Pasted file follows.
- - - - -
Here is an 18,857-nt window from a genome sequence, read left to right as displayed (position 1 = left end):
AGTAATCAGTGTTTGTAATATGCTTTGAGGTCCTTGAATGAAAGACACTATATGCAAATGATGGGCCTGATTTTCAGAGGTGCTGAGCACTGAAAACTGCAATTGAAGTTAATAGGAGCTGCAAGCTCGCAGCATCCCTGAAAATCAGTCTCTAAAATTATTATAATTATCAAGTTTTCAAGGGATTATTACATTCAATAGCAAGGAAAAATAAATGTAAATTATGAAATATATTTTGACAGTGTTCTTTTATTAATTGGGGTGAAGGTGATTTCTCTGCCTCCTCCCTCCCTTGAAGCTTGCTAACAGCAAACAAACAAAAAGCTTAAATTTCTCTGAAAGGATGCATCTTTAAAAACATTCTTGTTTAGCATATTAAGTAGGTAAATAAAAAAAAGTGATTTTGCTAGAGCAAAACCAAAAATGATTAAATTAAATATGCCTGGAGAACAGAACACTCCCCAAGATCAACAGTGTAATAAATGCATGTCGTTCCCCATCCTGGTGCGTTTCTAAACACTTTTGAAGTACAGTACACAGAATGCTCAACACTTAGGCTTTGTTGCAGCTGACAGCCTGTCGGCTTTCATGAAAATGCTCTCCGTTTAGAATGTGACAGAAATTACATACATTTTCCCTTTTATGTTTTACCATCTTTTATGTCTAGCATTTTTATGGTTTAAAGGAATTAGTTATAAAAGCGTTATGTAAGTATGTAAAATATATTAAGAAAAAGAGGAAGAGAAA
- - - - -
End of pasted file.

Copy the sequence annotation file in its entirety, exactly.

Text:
Here is an 18,857-nt window from a genome sequence, read left to right as displayed (position 1 = left end):
AGTAATCAGTGTTTGTAATATGCTTTGAGGTCCTTGAATGAAAGACACTATATGCAAATGATGGGCCTGATTTTCAGAGGTGCTGAGCACTGAAAACTGCAATTGAAGTTAATAGGAGCTGCAAGCTCGCAGCATCCCTGAAAATCAGTCTCTAAAATTATTATAATTATCAAGTTTTCAAGGGATTATTACATTCAATAGCAAGGAAAAATAAATGTAAATTATGAAATATATTTTGACAGTGTTCTTTTATTAATTGGGGTGAAGGTGATTTCTCTGCCTCCTCCCTCCCTTGAAGCTTGCTAACAGCAAACAAACAAAAAGCTTAAATTTCTCTGAAAGGATGCATCTTTAAAAACATTCTTGTTTAGCATATTAAGTAGGTAAATAAAAAAAAGTGATTTTGCTAGAGCAAAACCAAAAATGATTAAATTAAATATGCCTGGAGAACAGAACACTCCCCAAGATCAACAGTGTAATAAATGCATGTCGTTCCCCATCCTGGTGCGTTTCTAAACACTTTTGAAGTACAGTACACAGAATGCTCAACACTTAGGCTTTGTTGCAGCTGACAGCCTGTCGGCTTTCATGAAAATGCTCTCCGTTTAGAATGTGACAGAAATTACATACATTTTCCCTTTTATGTTTTACCATCTTTTATGTCTAGCATTTTTATGGTTTAAAGGAATTAGTTATAAAAGCGTTATGTAAGTATGTAAAATATATTAAGAAAAAGAGGAAGAGAAA